My favourite Buck, a magnificient B/A, was only a buckling when I got him, and on this morning I was down feeding he was on the other side of the gate waiting for his breakfast, and Obviously wasn't quick enough, I turned my back and when I turned around he was beside me helping him self. I put him back gave him his breakfast, and carried on. well would you believe he jumped that 6' gate twice more. before I realized what he was doing, He was doing a standing start, up and over, the gate grew and that stopped him. but he was a beauty. we lost him at 15years old,.
From amir133 Jan 17 2013 12:32AM
Mild and good quality dairy!
In my experience with goats, they are the best livestock to have if the purpose is milk harvesting. Compared to owning a cow or a sheep, a goat is a relatively low maintenance animal and it produces ample amounts of milk. In my opinion 2-3 goats is the optimal number to own for a small household or a farm. The only risk is that they vary in terms of character and milk yield. So far I have been happy with the milk quantities, during the peak periods I manage to extract 2-3 litres from each goat. The milk is tasty to consume as fresh or to make yoghurt and cheese with. Two of our goats are very mild and docile, generally comfortable around people, but our third one loves acting up! She is the most inquisitive and likes running off on me, but is usually calm when I milk her. Our goats are creatures of habit, I send them away to graze with a goatherd’s herd early in the morning and he when he brings the herd back in the evening my goats always recognise my house and make their way to the barn when I open the gate. Then they know it’s time for an evening milking and I just have to tie them loosely to a post, they never kick or tug away. They cope any weather, but during the cold months it is important to make sure the barn floor has no damp on – foot rot is a serious threat to them!.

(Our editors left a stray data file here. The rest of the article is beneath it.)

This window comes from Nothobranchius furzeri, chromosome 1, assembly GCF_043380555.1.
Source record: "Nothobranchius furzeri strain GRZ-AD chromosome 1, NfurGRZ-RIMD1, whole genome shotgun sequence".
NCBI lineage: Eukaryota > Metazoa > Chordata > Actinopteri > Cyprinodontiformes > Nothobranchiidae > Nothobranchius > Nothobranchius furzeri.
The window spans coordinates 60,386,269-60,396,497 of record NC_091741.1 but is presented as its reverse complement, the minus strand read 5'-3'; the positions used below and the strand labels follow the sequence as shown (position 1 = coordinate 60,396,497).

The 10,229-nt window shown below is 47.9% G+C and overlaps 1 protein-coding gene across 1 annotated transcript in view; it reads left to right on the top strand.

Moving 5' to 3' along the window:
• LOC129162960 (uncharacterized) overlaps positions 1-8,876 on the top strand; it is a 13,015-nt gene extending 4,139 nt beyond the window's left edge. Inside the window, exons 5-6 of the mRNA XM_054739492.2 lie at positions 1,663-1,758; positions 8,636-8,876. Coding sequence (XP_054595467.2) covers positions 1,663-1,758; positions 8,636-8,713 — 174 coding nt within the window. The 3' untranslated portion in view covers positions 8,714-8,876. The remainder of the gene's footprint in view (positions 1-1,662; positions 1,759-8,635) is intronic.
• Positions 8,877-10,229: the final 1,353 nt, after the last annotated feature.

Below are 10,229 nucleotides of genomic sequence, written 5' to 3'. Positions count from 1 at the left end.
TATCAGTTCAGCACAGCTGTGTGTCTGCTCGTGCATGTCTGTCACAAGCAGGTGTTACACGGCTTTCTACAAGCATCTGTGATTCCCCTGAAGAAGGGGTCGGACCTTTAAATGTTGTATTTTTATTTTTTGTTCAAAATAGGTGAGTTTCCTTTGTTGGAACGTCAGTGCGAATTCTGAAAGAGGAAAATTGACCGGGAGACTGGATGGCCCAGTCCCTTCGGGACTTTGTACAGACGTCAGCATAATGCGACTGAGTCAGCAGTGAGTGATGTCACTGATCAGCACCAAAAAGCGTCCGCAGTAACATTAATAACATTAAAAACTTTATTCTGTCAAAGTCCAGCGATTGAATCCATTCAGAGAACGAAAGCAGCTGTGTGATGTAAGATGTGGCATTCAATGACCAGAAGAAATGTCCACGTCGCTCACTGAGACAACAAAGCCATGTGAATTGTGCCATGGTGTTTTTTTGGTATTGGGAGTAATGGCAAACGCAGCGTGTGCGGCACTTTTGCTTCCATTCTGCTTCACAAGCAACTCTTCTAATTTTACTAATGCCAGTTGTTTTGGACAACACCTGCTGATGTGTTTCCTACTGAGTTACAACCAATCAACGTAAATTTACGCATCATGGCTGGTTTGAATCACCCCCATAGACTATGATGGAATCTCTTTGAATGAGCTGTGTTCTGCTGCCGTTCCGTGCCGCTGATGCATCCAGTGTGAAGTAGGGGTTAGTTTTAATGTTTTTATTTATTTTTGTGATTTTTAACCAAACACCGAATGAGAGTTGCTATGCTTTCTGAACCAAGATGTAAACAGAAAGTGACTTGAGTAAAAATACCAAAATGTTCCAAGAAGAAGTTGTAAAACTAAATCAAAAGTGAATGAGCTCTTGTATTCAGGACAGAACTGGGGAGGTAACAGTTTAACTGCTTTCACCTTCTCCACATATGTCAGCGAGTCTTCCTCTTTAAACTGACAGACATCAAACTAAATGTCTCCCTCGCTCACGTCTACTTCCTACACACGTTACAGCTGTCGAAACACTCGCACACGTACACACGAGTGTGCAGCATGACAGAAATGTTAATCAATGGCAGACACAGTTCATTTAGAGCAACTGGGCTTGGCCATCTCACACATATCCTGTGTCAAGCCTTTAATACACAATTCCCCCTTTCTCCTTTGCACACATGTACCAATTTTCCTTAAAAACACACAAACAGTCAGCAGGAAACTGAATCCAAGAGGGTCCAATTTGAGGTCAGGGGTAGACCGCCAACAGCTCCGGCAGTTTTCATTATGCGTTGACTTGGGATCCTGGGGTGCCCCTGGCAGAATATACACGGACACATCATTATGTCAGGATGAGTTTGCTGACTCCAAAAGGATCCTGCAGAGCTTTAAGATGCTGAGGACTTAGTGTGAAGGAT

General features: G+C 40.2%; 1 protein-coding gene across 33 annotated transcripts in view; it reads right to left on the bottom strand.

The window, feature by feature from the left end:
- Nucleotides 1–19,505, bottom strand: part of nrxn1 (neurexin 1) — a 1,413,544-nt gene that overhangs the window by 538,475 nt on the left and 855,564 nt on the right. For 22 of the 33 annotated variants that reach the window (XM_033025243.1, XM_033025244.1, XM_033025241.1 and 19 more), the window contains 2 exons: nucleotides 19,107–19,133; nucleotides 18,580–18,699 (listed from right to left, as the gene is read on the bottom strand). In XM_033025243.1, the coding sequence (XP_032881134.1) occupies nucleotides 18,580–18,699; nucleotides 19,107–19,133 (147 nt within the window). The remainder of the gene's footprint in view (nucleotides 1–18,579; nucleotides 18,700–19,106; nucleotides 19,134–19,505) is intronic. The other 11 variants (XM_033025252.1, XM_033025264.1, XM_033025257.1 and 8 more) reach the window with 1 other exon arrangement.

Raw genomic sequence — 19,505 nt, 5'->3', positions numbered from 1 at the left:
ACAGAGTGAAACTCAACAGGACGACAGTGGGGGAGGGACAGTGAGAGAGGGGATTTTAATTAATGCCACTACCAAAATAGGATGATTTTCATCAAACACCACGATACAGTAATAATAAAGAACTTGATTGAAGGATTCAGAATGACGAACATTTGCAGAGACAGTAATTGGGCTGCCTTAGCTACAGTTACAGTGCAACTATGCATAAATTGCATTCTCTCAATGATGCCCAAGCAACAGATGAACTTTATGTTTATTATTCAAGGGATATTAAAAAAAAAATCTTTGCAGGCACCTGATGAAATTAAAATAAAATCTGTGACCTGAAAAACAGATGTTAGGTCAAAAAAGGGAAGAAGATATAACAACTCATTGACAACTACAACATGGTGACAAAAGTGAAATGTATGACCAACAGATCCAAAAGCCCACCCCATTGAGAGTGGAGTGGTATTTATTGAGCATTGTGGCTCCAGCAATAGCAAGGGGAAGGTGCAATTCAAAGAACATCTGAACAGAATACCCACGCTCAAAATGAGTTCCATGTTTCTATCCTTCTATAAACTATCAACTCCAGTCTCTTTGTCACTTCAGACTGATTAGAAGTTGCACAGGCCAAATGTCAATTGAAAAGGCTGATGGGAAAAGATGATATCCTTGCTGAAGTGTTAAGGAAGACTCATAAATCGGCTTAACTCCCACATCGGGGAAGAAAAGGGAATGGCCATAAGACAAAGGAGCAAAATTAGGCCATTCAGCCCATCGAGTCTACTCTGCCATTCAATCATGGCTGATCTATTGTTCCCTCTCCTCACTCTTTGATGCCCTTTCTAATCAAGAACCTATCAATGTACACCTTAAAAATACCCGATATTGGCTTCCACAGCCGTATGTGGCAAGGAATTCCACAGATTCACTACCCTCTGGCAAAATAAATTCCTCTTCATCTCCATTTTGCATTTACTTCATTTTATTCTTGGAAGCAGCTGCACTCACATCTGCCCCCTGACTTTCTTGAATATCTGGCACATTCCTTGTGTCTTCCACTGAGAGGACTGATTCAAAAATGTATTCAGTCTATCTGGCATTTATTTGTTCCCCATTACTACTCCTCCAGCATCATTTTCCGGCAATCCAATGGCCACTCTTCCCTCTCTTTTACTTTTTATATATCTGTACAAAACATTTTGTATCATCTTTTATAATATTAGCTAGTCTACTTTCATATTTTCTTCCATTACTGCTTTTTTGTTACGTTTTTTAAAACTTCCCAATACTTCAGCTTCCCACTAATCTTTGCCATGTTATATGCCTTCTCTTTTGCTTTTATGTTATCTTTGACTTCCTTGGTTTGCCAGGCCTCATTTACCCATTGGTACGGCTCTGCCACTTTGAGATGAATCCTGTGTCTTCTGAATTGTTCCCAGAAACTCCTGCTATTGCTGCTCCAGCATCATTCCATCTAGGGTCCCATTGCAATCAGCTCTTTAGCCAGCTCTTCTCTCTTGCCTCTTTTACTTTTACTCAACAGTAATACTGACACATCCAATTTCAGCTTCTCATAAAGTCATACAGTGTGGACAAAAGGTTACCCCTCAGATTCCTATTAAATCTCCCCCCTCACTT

From zhanet Feb 12 2015 11:40AM
Friendly but annoying habits
The goat was great at first. Very spunky. Then it started eating EVERYTHING and pooping everywhere. We had to give him away because he would jump on our cars and visitors cars and scratch them..
From JustAyer Feb 17 2016 8:53PM